[7th Allotted Day]

Part of Points of Order – in the House of Commons at 9:41 am on 11th January 2019.

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Photo of Sajid Javid Sajid Javid The Secretary of State for the Home Department 9:41 am, 11th January 2019

The hon. Lady is absolutely right to talk about the benefits to our public services of immigration, such as doctors and nurses in the health service. That was partly recognised in the change I made last year to remove nurses and doctors from the tier 2 cap. The new immigration system set out in the White Paper, which refers specifically to benefits for the public sector, is perfectly compatible with the needs of the public sector.

The White Paper sets out proposals for a secure and streamlined border. EU visitors will be able to come to the UK without a visa and will continue to be able to use e-gates. In keeping with our position that the EU should not automatically receive preferential treatment, we announced at the end of last year that the use of e-gates would be extended later this year to nationals of Australia, Canada, Japan, New Zealand, Singapore, South Korea and the United States. That is evidence that the UK is open for business and committed to ensuring the swiftest possible entry for visitors.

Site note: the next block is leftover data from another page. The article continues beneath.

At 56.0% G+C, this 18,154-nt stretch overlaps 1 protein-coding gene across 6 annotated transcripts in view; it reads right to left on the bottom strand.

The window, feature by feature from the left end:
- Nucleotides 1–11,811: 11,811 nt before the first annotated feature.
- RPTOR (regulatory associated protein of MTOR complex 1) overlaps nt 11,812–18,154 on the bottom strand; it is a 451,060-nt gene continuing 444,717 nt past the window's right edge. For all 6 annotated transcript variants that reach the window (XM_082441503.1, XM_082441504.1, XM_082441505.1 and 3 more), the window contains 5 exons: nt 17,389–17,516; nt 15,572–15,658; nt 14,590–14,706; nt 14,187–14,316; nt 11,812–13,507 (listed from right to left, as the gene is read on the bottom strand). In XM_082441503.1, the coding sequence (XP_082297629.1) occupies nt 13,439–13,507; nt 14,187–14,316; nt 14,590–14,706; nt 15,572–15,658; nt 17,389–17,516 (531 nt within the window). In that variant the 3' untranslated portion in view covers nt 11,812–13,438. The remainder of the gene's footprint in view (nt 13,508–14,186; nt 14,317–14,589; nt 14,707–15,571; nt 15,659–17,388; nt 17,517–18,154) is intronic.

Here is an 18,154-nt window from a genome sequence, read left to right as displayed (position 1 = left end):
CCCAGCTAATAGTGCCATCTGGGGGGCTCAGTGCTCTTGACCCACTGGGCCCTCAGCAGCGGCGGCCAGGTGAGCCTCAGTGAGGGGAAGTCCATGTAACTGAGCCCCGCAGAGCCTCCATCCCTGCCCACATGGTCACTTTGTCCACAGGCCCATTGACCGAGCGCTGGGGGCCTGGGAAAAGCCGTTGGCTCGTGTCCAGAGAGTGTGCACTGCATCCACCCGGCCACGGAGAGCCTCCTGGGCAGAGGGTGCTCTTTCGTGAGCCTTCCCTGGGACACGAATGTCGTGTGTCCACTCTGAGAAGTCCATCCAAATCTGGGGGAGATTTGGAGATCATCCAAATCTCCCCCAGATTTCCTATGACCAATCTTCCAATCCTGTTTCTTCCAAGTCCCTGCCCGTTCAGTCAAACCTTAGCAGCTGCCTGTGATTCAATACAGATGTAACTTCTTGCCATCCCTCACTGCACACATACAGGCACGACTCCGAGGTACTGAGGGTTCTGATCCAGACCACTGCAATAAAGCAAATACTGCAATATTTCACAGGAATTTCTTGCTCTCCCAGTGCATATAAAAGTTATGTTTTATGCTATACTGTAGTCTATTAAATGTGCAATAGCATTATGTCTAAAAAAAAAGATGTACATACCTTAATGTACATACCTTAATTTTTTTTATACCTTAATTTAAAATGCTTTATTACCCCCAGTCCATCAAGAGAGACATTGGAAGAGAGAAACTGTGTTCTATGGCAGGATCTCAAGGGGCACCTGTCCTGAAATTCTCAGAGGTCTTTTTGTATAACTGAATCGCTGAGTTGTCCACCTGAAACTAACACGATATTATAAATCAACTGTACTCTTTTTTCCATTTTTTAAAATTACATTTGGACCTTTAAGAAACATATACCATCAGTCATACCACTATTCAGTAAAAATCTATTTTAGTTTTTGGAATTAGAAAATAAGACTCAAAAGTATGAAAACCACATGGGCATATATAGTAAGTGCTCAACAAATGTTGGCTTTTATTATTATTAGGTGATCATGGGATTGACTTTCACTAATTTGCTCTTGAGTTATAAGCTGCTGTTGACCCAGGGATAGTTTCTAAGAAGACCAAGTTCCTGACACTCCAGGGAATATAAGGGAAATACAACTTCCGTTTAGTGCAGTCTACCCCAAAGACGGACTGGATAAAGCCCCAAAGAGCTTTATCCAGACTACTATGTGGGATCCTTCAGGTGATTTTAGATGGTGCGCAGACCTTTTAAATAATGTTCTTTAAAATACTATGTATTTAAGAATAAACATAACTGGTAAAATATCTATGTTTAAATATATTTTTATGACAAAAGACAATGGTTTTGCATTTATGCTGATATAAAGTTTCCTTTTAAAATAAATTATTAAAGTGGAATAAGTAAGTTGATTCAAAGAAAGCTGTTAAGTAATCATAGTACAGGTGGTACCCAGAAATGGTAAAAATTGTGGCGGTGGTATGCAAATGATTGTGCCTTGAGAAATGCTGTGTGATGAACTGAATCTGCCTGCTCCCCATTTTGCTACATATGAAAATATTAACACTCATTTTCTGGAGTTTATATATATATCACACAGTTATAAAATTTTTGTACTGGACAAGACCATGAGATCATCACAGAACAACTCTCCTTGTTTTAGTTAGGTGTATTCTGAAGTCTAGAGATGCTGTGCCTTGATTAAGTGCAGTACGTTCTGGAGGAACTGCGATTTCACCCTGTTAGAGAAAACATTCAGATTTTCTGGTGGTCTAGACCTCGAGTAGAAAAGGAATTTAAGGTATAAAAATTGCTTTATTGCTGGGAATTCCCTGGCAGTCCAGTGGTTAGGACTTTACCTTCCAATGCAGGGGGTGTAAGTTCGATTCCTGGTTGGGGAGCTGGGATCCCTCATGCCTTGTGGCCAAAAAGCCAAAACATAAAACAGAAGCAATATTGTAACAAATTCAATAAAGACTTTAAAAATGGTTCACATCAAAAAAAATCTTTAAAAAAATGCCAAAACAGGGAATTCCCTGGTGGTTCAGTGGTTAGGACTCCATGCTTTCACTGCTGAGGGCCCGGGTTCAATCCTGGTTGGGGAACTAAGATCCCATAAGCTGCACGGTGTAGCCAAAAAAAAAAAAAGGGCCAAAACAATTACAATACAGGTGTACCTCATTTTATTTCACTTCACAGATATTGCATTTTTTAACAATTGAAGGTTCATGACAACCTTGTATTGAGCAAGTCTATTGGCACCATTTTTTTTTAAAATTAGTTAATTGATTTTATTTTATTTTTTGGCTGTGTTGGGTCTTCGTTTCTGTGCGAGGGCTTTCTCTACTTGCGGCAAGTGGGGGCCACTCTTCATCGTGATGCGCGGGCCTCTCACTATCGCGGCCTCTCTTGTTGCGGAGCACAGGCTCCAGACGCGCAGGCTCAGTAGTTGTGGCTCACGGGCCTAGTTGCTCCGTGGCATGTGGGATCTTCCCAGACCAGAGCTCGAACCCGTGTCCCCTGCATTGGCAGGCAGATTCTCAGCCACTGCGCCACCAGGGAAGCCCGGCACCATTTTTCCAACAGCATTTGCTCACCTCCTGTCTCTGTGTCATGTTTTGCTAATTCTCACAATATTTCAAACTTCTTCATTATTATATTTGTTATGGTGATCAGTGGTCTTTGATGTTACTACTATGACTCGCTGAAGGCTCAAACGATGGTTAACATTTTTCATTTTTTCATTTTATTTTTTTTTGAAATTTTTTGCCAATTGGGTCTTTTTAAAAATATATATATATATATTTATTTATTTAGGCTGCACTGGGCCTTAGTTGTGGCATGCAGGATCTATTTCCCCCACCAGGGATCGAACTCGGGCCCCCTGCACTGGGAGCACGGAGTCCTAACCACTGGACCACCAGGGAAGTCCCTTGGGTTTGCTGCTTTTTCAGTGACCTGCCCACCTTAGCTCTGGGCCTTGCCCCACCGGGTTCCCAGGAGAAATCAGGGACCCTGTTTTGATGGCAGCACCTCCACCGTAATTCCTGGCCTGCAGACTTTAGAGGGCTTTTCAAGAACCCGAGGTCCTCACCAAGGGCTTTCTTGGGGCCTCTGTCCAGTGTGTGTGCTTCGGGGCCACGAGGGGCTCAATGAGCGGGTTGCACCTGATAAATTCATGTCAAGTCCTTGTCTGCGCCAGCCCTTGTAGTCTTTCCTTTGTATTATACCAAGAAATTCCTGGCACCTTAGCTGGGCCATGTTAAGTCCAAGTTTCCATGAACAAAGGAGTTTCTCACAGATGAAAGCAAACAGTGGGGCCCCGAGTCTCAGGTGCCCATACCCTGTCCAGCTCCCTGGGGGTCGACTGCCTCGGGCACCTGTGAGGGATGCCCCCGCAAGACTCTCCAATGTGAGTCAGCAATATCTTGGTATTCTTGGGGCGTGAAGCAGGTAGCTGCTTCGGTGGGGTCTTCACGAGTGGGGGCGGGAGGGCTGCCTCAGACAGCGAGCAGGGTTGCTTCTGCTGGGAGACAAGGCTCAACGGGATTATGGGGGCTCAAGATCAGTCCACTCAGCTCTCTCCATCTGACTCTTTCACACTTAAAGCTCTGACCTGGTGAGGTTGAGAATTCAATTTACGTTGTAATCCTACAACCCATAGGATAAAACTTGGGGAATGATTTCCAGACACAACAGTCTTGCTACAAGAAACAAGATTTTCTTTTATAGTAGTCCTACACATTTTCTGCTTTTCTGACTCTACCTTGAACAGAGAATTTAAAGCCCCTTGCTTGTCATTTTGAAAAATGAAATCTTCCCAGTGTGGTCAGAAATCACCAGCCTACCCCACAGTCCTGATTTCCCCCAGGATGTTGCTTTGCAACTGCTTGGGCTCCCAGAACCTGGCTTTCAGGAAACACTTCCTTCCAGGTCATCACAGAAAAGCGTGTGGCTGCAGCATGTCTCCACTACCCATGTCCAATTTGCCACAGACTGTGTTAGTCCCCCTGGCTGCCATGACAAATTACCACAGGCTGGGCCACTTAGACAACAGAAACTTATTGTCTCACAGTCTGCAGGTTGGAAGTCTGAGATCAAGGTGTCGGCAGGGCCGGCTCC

In line with the advice of the Migration Advisory Committee, our future immigration system will contain a route for skilled workers. We will expand the definition of skilled workers to encompass those in mid-skilled occupations. The route will be uncapped, and we are removing the resident labour market test for highly skilled workers. The Migration Advisory Committee argued that it burdened businesses with unnecessary bureaucracy and was ineffective. Both those changes will greatly assist businesses and speed up processes.

We will retain the protections that exist for British workers, such as the skills charge. For intermediate-skilled jobs, we will engage with employers and businesses to consider whether a form of the resident labour market test would still be appropriate.